The Case for Removing the 280 Freeway

Urban Design student Ben Caldwell's vision for an alternative way to use the land currently occupied by the 280 freeway.

Talk of San Francisco’s next freeway removal has heated up since a proposal from the Mayor’s Office to take down the northern spur of I-280 went public. The highway teardown would open up land for housing, connect neighborhoods, and help bring high-speed rail and Caltrain downtown.

“The good news is this would be the third segment of freeway we will have removed,” said Livable City Director Tom Radulovich, referring to the removal of the Central and Embarcadero Freeways, which revitalized the neighborhoods the roads used to divide. “Before each of those freeway removals, carmageddon was predicted, and it didn’t happen.”

While San Francisco officials say they’ll have to go though years of analysis and negotiations before any decision is made, building public support will take some work, judging by the outraged listeners who chimed in on the issue on an edition of KQED Forum last week.

On the forum, SF Planning Department Director John Rahaim stopped short of endorsing the proposal, but acknowledged, “If it works from a transportation standpoint, we think there could be some substantial benefits: increased park space, reconnecting Mission Bay to the rest of the city, opening up land for development, and connecting that part of that city that is kind of divided right now by the freeway.”

Transportation agencies certainly seem to be thinking seriously about the highway removal. Ben Caldwell, a masters student at UC Berkeley’s Department of Urban Design, did recent a project [PDF] analyzing the removal of the same same section of freeway (completely coincidental to the mayor’s proposal), and he’s already been invited to make presentations for staff at the SF Municipal Transportation Agency and Caltrans. (He hasn’t presented it to them yet.)

The reality of 280's existence today. Photo via Ben Caldwell

When researching Caltrans data on how much car traffic 280 carries, Caldwell said the numbers varied depending on the source, but that the freeway’s capacity was underused. That bolsters the case that turning the skyway into a boulevard wouldn’t result in major car congestion. “It seemed to me that Caltrans was being a little cagey about admitting what the data was, because the traffic volumes on that section of 280 are extremely low — far too low for a freeway of that capacity,” said Caldwell. Caltrans hasn’t responded to a request for comment.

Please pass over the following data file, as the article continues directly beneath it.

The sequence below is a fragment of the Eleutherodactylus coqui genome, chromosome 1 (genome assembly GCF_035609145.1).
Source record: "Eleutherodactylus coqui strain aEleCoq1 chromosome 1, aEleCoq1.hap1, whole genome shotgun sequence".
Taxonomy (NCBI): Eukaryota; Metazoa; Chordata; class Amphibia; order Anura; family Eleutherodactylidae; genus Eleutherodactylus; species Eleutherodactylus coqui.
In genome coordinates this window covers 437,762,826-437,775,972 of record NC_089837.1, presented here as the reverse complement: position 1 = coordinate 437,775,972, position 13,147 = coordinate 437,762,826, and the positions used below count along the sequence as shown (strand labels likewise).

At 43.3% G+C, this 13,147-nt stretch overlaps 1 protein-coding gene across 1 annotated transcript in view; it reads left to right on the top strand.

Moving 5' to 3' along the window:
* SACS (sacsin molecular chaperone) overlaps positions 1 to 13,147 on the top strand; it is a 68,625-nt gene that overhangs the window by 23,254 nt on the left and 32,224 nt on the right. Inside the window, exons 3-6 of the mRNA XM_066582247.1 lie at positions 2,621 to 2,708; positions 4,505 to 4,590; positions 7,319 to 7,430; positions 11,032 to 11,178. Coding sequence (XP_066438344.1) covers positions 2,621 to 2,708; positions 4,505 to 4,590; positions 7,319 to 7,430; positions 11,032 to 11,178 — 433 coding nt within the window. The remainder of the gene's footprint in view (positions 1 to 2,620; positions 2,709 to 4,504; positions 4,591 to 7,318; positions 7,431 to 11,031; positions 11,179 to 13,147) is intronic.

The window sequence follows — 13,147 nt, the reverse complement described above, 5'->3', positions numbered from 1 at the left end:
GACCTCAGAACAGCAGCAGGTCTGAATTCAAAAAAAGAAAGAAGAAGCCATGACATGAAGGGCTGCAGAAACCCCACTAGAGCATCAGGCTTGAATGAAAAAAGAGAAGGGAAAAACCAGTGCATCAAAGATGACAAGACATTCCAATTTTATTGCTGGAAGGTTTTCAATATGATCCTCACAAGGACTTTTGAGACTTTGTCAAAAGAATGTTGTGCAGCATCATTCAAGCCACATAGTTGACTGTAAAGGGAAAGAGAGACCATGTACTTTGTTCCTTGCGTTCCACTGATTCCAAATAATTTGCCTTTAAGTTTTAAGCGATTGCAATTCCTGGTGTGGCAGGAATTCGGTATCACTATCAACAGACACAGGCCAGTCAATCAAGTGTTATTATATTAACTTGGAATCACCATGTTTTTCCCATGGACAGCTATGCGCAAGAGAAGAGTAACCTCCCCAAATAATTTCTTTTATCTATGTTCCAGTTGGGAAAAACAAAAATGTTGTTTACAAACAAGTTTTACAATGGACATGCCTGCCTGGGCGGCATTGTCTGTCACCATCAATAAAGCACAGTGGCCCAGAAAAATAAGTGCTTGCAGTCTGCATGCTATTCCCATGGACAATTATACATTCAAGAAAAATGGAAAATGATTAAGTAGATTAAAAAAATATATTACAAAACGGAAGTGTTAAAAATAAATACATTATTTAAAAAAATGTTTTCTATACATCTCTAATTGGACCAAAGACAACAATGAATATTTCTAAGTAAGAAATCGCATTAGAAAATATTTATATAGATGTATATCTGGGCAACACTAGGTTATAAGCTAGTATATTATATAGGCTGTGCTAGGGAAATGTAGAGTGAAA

Contrary to the popular misconception that elevated roads are needed to carry a fixed amount of car trips, a lot of freeway traffic evaporates when the highway is removed. As Radulovich explained, past freeway removals (as well as freeway expansions) have shown that highways actually generate a certain level of demand for driving that is reduced once they’re gone, especially as transit, walking, and biking alternatives are improved. As the area around Mission Bay grows, maintaining the freeway will only encourage commuters to drive.

“The amount of traffic on city streets is, to some degree, a function of how easy you make it to get there, and how much automobile capacity you provide,” said Radulovich. “Providing more automobile capacity often gets you more vehicle trips, removing it often gets you fewer.”

Traffic patterns also change as drivers take different routes. As Rahaim noted on KQED, one advantage to removing the 280 highway into a street-level boulevard would be that “you can disperse traffic more quickly from 16th Street, so it’s not all going to those two ramps that exist today.”

It’s not hard to imagine what a surface-level boulevard version of 280 would look like: King Street, the surface-level extension of 280, shows the contrast between a street integrated into the neighborhood and a blight-inducing, neighborhood-severing elevated highway structure.

King Street demonstrates what a surface-level boulevard in the place of 280 would look like. Photo: ## Cityscape/Flickr##
Image: ## Cityscape##

A look at the planned network of unbuilt freeways in San Francisco can also help explain why elevated structures aren’t necessary. If mid-century city planners had gotten their way, and the freeway revolt failed to sway the Board of Supervisors to vote reject the freeway plans, highways would today overshadow neighborhoods from the Haight-Ashbury (with no Panhandle) to the Marina to the Mission. If we lived in that alternate universe, would proposals to remove those highways be met with similar predictions of carmageddon?